I cloned the GHC (Glasgow Haskell Compiler) repository. In order to build the compiler, you need several libraries, all of them are available as git repositories too. In order to ease ones live, the GHC hackers included a script sync-all that, when executed, updates all the dependent repositories.

Now to my question: How can I make git execute ./sync-all pull after I did a git pull automatically? I heard something about using hooks, but I don't really know, what I have to do.


If you need to execute a script after a git pull on the client side (your machine), then a there is no reliable solution.

The post-merge client-side hook (mentioned here) won't be triggered by every pull (for instance, not in a pull rebase, not in case of fast-forward merge)

So an alias wrapping both commands remains a possible workaround.

Original answer (2011)

If you need that on the server side, where you would checkout the bare repo and pull from a working tree (on the server) after each push to a bare repo (on the server):

A post-receive or post-update hook is generally used for this kind of task, executed after each push.
The difference between the post-receive and post-update hooks is in the arguments: a post-receive will get both the old and the new values of all the refs in addition to their names.

The missing piece is: where that hook executes itself?

The blog post "Missing git hooks documentation" from (a great) SO contributor Mark Longair sheds some light on this:

the current working directory will be the git directory.

  • So, if this is a bare repository called “/src/git/test.git/”, that will be the current working directory – if this is a non-bare repository and the top level of the working tree is “/home/mark/test/” then the current working directory will be “/home/mark/test/.git/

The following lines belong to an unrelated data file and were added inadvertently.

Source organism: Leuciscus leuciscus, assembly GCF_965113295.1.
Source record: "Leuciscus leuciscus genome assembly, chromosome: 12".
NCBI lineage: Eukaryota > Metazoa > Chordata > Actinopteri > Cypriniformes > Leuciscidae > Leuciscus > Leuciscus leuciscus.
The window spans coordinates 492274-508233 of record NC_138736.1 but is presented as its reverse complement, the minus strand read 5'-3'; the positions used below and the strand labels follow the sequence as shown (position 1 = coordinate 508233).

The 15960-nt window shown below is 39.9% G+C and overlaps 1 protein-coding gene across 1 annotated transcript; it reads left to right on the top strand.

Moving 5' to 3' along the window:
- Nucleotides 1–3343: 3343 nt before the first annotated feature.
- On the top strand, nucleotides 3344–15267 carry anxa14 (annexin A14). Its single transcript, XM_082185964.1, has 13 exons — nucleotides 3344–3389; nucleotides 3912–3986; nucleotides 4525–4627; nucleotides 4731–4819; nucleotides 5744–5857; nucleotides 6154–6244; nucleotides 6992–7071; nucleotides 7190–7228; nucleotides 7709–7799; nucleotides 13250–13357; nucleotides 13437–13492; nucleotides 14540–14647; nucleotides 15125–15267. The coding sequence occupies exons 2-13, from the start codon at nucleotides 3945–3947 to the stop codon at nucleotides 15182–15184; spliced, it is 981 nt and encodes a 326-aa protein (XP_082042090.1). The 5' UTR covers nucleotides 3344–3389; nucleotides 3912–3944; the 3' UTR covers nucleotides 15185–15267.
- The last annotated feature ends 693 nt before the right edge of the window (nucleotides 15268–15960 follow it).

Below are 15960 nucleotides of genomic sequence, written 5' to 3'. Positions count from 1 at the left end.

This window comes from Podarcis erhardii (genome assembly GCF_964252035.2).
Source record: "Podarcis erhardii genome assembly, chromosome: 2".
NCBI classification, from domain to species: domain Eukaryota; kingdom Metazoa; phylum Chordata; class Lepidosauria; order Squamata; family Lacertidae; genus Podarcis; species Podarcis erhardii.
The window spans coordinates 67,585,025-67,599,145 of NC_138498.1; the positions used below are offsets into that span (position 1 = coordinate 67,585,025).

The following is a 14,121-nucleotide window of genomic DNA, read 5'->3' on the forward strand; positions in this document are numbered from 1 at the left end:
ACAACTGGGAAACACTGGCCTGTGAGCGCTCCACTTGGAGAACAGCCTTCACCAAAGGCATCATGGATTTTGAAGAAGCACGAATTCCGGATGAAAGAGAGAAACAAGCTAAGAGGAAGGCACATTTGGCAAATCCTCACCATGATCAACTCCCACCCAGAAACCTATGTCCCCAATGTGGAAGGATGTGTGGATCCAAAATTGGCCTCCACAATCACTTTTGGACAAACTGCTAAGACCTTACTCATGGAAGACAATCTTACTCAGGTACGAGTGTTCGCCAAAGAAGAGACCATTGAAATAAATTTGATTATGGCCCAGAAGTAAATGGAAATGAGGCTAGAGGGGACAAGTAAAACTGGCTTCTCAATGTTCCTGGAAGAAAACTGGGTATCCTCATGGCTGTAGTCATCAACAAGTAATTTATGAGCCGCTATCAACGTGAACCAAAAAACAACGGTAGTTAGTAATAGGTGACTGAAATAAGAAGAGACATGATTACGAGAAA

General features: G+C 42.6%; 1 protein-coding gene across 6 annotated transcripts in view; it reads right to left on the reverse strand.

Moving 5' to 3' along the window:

Chris Johnsen details in his SO answer: "If –-git-dir or GIT_DIR are specified but none of -–work-tree, GIT_WORK_TREE and core.worktree is specified, the current working directory is regarded as the top directory of your working tree."

In other words, your working tree will also be the current directory (the .git directory), which almost certainly isn’t what you want.

Make sure your hook/post-receive script, once created and made executable, sets the GIT_WORK_TREE at the right path, in order for your ./sync-all pull to be executed in the right directory (i.e. not "xxx.git" one).

  • 8
    post-receive and post-update hooks run on the remote repo after a git push. This doesn't help with running it on the local repo after a git pull. – decocijo Jul 20 '12 at 8:07
  • 1
    @decocijo yes, the idea is to push to a bare repo, which will trigger a post-receive hook and go to a non-bare repo, making the git pull there. – VonC Jul 20 '12 at 12:20
  • This is not the answer for running a command after pull. post-receive or post-update run after a push to that repository. – aod Aug 15 '18 at 14:22

When you run git pull, git actually does a fetch followed by a merge. This means you can use the post-merge hook to execute a script when a pull is completed.

To set this up you just need to create an executable script in your repository's .git/hooks/ directory called post-merge.

Note that this script will not be run if the merge fails due to conflicts.

  • 4
    This won't work for git fetch however. Also, one could do git pull --rebase so you'd have to add a hook for post-rewrite too. But even then, you won't be able to differentiate between a standalone merge/rebase and one that comes after a pull... – Ohad Schneider Feb 14 '16 at 15:42
  • Depending on the branch config i.e. if it's configured to rebase or merge, you can either have a pre-rebase or post-merge respectively. – solstice333 Mar 14 '16 at 11:42

Your Answer

By clicking “Post Your Answer”, you agree to our terms of service, privacy policy and cookie policy

Not the answer you're looking for? Browse other questions tagged or ask your own question.